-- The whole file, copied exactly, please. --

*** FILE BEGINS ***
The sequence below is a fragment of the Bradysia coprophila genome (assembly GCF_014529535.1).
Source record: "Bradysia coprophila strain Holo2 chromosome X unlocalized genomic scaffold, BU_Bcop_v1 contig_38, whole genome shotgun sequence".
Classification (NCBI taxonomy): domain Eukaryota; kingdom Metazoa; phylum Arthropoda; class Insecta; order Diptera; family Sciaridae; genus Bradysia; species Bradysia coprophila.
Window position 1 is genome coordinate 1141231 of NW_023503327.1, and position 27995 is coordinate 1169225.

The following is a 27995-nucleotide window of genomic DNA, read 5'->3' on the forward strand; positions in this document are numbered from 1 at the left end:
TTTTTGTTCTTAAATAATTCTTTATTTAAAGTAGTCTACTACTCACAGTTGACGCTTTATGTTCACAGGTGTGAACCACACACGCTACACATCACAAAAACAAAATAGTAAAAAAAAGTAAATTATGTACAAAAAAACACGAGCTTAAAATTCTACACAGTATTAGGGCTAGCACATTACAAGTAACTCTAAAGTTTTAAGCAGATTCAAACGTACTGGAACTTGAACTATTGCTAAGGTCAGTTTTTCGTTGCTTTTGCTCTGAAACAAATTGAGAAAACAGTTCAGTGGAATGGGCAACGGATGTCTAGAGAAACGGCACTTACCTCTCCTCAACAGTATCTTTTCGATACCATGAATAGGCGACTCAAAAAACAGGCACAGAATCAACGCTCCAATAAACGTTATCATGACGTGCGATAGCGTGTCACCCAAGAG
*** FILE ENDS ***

The sequence below is a fragment of the Bradysia coprophila genome (assembly GCF_014529535.1).
Source record: "Bradysia coprophila strain Holo2 chromosome X unlocalized genomic scaffold, BU_Bcop_v1 contig_38, whole genome shotgun sequence".
Classification (NCBI taxonomy): domain Eukaryota; kingdom Metazoa; phylum Arthropoda; class Insecta; order Diptera; family Sciaridae; genus Bradysia; species Bradysia coprophila.
Window position 1 is genome coordinate 1141231 of NW_023503327.1, and position 27995 is coordinate 1169225.

The following is a 27995-nucleotide window of genomic DNA, read 5'->3' on the forward strand; positions in this document are numbered from 1 at the left end:
TTTTTGTTCTTAAATAATTCTTTATTTAAAGTAGTCTACTACTCACAGTTGACGCTTTATGTTCACAGGTGTGAACCACACACGCTACACATCACAAAAACAAAATAGTAAAAAAAAGTAAATTATGTACAAAAAAACACGAGCTTAAAATTCTACACAGTATTAGGGCTAGCACATTACAAGTAACTCTAAAGTTTTAAGCAGATTCAAACGTACTGGAACTTGAACTATTGCTAAGGTCAGTTTTTCGTTGCTTTTGCTCTGAAACAAATTGAGAAAACAGTTCAGTGGAATGGGCAACGGATGTCTAGAGAAACGGCACTTACCTCTCCTCAACAGTATCTTTTCGATACCATGAATAGGCGACTCAAAAAACAGGCACAGAATCAACGCTCCAATAAACGTTATCATGACGTGCGATAGCGTGTCACCCAAGAG